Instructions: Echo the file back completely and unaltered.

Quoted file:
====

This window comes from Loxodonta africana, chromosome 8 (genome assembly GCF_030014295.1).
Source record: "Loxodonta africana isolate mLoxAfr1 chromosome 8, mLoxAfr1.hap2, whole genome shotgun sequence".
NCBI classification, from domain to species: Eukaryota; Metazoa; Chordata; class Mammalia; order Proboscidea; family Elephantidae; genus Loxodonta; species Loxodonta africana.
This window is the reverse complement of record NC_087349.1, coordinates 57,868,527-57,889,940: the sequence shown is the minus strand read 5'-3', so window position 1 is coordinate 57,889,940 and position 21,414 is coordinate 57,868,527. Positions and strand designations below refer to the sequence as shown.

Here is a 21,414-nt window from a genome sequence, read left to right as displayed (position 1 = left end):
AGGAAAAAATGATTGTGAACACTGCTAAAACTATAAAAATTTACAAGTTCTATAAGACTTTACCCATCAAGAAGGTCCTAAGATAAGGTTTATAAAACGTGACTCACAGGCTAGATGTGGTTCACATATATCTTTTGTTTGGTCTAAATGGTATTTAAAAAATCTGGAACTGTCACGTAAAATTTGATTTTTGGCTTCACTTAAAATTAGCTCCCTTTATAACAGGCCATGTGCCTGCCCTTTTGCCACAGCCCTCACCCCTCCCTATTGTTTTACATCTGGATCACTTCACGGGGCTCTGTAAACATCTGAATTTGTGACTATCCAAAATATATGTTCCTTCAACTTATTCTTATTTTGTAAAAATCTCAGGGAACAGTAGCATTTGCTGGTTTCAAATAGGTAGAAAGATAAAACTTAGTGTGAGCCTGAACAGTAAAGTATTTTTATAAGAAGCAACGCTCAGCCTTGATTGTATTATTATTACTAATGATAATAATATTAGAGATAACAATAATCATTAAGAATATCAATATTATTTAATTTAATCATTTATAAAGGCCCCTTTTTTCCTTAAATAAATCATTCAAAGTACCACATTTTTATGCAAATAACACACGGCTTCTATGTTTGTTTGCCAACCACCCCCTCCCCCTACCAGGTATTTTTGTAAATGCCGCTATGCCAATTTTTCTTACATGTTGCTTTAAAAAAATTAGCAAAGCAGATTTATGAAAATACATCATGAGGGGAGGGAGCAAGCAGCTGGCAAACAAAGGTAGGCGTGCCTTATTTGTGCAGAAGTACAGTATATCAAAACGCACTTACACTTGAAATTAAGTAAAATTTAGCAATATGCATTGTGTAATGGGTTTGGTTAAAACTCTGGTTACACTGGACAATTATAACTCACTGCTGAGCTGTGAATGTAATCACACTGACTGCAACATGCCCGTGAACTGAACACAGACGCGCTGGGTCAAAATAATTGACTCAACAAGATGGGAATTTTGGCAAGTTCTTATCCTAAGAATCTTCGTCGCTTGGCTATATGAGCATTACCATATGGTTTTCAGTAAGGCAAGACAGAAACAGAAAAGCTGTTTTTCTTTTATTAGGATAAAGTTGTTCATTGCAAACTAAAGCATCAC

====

This window comes from Loxodonta africana, chromosome 8 (genome assembly GCF_030014295.1).
Source record: "Loxodonta africana isolate mLoxAfr1 chromosome 8, mLoxAfr1.hap2, whole genome shotgun sequence".
NCBI classification, from domain to species: Eukaryota; Metazoa; Chordata; class Mammalia; order Proboscidea; family Elephantidae; genus Loxodonta; species Loxodonta africana.
This window is the reverse complement of record NC_087349.1, coordinates 57,868,527-57,889,940: the sequence shown is the minus strand read 5'-3', so window position 1 is coordinate 57,889,940 and position 21,414 is coordinate 57,868,527. Positions and strand designations below refer to the sequence as shown.

Here is a 21,414-nt window from a genome sequence, read left to right as displayed (position 1 = left end):
AGGAAAAAATGATTGTGAACACTGCTAAAACTATAAAAATTTACAAGTTCTATAAGACTTTACCCATCAAGAAGGTCCTAAGATAAGGTTTATAAAACGTGACTCACAGGCTAGATGTGGTTCACATATATCTTTTGTTTGGTCTAAATGGTATTTAAAAAATCTGGAACTGTCACGTAAAATTTGATTTTTGGCTTCACTTAAAATTAGCTCCCTTTATAACAGGCCATGTGCCTGCCCTTTTGCCACAGCCCTCACCCCTCCCTATTGTTTTACATCTGGATCACTTCACGGGGCTCTGTAAACATCTGAATTTGTGACTATCCAAAATATATGTTCCTTCAACTTATTCTTATTTTGTAAAAATCTCAGGGAACAGTAGCATTTGCTGGTTTCAAATAGGTAGAAAGATAAAACTTAGTGTGAGCCTGAACAGTAAAGTATTTTTATAAGAAGCAACGCTCAGCCTTGATTGTATTATTATTACTAATGATAATAATATTAGAGATAACAATAATCATTAAGAATATCAATATTATTTAATTTAATCATTTATAAAGGCCCCTTTTTTCCTTAAATAAATCATTCAAAGTACCACATTTTTATGCAAATAACACACGGCTTCTATGTTTGTTTGCCAACCACCCCCTCCCCCTACCAGGTATTTTTGTAAATGCCGCTATGCCAATTTTTCTTACATGTTGCTTTAAAAAAATTAGCAAAGCAGATTTATGAAAATACATCATGAGGGGAGGGAGCAAGCAGCTGGCAAACAAAGGTAGGCGTGCCTTATTTGTGCAGAAGTACAGTATATCAAAACGCACTTACACTTGAAATTAAGTAAAATTTAGCAATATGCATTGTGTAATGGGTTTGGTTAAAACTCTGGTTACACTGGACAATTATAACTCACTGCTGAGCTGTGAATGTAATCACACTGACTGCAACATGCCCGTGAACTGAACACAGACGCGCTGGGTCAAAATAATTGACTCAACAAGATGGGAATTTTGGCAAGTTCTTATCCTAAGAATCTTCGTCGCTTGGCTATATGAGCATTACCATATGGTTTTCAGTAAGGCAAGACAGAAACAGAAAAGCTGTTTTTCTTTTATTAGGATAAAGTTGTTCATTGCAAACTAAAGCATCAC